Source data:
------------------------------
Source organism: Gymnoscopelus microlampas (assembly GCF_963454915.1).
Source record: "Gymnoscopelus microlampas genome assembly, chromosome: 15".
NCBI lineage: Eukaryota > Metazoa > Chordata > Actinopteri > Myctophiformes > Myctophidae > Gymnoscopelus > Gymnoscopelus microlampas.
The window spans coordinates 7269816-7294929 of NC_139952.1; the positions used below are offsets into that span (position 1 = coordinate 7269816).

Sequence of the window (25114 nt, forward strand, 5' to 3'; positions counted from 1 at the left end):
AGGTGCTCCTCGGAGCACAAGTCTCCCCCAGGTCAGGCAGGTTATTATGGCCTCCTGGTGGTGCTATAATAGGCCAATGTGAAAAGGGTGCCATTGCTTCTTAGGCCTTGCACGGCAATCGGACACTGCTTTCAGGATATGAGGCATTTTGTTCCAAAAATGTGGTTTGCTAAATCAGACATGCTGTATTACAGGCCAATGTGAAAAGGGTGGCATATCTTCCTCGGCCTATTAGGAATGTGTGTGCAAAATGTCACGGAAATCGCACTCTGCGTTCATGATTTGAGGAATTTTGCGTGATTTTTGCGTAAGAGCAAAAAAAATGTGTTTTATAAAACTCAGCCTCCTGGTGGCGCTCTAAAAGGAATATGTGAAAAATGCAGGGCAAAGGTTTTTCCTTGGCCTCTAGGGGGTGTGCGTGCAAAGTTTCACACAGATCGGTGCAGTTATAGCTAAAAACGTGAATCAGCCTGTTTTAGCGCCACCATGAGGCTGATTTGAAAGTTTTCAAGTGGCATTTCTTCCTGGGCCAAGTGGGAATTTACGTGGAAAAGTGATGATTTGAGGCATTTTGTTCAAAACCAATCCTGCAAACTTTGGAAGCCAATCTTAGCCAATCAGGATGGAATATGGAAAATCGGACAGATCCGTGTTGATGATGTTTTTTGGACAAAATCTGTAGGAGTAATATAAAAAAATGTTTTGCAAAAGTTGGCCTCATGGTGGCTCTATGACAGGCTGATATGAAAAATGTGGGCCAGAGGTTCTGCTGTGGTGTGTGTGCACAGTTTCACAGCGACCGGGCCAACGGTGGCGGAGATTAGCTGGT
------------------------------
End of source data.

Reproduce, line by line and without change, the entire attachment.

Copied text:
Source organism: Gymnoscopelus microlampas (assembly GCF_963454915.1).
Source record: "Gymnoscopelus microlampas genome assembly, chromosome: 15".
NCBI lineage: Eukaryota > Metazoa > Chordata > Actinopteri > Myctophiformes > Myctophidae > Gymnoscopelus > Gymnoscopelus microlampas.
The window spans coordinates 7269816-7294929 of NC_139952.1; the positions used below are offsets into that span (position 1 = coordinate 7269816).

Sequence of the window (25114 nt, forward strand, 5' to 3'; positions counted from 1 at the left end):
AGGTGCTCCTCGGAGCACAAGTCTCCCCCAGGTCAGGCAGGTTATTATGGCCTCCTGGTGGTGCTATAATAGGCCAATGTGAAAAGGGTGCCATTGCTTCTTAGGCCTTGCACGGCAATCGGACACTGCTTTCAGGATATGAGGCATTTTGTTCCAAAAATGTGGTTTGCTAAATCAGACATGCTGTATTACAGGCCAATGTGAAAAGGGTGGCATATCTTCCTCGGCCTATTAGGAATGTGTGTGCAAAATGTCACGGAAATCGCACTCTGCGTTCATGATTTGAGGAATTTTGCGTGATTTTTGCGTAAGAGCAAAAAAAATGTGTTTTATAAAACTCAGCCTCCTGGTGGCGCTCTAAAAGGAATATGTGAAAAATGCAGGGCAAAGGTTTTTCCTTGGCCTCTAGGGGGTGTGCGTGCAAAGTTTCACACAGATCGGTGCAGTTATAGCTAAAAACGTGAATCAGCCTGTTTTAGCGCCACCATGAGGCTGATTTGAAAGTTTTCAAGTGGCATTTCTTCCTGGGCCAAGTGGGAATTTACGTGGAAAAGTGATGATTTGAGGCATTTTGTTCAAAACCAATCCTGCAAACTTTGGAAGCCAATCTTAGCCAATCAGGATGGAATATGGAAAATCGGACAGATCCGTGTTGATGATGTTTTTTGGACAAAATCTGTAGGAGTAATATAAAAAAATGTTTTGCAAAAGTTGGCCTCATGGTGGCTCTATGACAGGCTGATATGAAAAATGTGGGCCAGAGGTTCTGCTGTGGTGTGTGTGCACAGTTTCACAGCGACCGGGCCAACGGTGGCGGAGATTAGCTGGT